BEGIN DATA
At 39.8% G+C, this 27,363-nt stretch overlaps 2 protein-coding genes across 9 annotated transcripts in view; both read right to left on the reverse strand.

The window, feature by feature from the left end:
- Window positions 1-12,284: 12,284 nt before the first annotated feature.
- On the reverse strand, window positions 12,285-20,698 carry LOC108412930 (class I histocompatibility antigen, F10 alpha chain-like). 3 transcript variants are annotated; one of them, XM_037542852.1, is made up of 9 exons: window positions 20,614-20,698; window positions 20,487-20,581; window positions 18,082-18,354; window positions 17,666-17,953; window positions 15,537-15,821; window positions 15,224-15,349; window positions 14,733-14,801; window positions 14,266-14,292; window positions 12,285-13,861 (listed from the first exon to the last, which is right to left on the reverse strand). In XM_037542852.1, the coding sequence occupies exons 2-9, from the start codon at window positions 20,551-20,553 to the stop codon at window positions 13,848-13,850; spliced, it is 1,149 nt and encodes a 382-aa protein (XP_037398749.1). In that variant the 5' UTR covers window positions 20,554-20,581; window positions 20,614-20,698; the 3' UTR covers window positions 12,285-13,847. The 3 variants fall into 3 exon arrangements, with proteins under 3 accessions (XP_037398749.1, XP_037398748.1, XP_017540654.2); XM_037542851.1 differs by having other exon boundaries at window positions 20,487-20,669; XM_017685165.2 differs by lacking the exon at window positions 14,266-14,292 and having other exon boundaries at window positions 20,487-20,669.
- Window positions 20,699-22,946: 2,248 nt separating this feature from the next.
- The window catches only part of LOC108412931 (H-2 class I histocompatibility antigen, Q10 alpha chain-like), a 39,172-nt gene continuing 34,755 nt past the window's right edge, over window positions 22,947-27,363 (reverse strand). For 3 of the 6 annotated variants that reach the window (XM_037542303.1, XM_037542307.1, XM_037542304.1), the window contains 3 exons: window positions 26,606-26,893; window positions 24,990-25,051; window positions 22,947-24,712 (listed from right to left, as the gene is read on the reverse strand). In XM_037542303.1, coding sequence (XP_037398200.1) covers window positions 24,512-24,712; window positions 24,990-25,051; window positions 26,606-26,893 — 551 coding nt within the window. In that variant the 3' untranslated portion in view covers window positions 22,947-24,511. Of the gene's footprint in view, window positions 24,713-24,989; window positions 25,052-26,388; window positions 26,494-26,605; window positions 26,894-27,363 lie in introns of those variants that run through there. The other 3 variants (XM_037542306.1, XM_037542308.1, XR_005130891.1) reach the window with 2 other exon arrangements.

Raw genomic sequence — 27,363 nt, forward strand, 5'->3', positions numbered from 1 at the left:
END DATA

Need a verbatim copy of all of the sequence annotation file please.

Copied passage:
At 39.8% G+C, this 27,363-nt stretch overlaps 2 protein-coding genes across 9 annotated transcripts in view; both read right to left on the reverse strand.

The window, feature by feature from the left end:
- Window positions 1-12,284: 12,284 nt before the first annotated feature.
- On the reverse strand, window positions 12,285-20,698 carry LOC108412930 (class I histocompatibility antigen, F10 alpha chain-like). 3 transcript variants are annotated; one of them, XM_037542852.1, is made up of 9 exons: window positions 20,614-20,698; window positions 20,487-20,581; window positions 18,082-18,354; window positions 17,666-17,953; window positions 15,537-15,821; window positions 15,224-15,349; window positions 14,733-14,801; window positions 14,266-14,292; window positions 12,285-13,861 (listed from the first exon to the last, which is right to left on the reverse strand). In XM_037542852.1, the coding sequence occupies exons 2-9, from the start codon at window positions 20,551-20,553 to the stop codon at window positions 13,848-13,850; spliced, it is 1,149 nt and encodes a 382-aa protein (XP_037398749.1). In that variant the 5' UTR covers window positions 20,554-20,581; window positions 20,614-20,698; the 3' UTR covers window positions 12,285-13,847. The 3 variants fall into 3 exon arrangements, with proteins under 3 accessions (XP_037398749.1, XP_037398748.1, XP_017540654.2); XM_037542851.1 differs by having other exon boundaries at window positions 20,487-20,669; XM_017685165.2 differs by lacking the exon at window positions 14,266-14,292 and having other exon boundaries at window positions 20,487-20,669.
- Window positions 20,699-22,946: 2,248 nt separating this feature from the next.
- The window catches only part of LOC108412931 (H-2 class I histocompatibility antigen, Q10 alpha chain-like), a 39,172-nt gene continuing 34,755 nt past the window's right edge, over window positions 22,947-27,363 (reverse strand). For 3 of the 6 annotated variants that reach the window (XM_037542303.1, XM_037542307.1, XM_037542304.1), the window contains 3 exons: window positions 26,606-26,893; window positions 24,990-25,051; window positions 22,947-24,712 (listed from right to left, as the gene is read on the reverse strand). In XM_037542303.1, coding sequence (XP_037398200.1) covers window positions 24,512-24,712; window positions 24,990-25,051; window positions 26,606-26,893 — 551 coding nt within the window. In that variant the 3' untranslated portion in view covers window positions 22,947-24,511. Of the gene's footprint in view, window positions 24,713-24,989; window positions 25,052-26,388; window positions 26,494-26,605; window positions 26,894-27,363 lie in introns of those variants that run through there. The other 3 variants (XM_037542306.1, XM_037542308.1, XR_005130891.1) reach the window with 2 other exon arrangements.

Raw genomic sequence — 27,363 nt, forward strand, 5'->3', positions numbered from 1 at the left: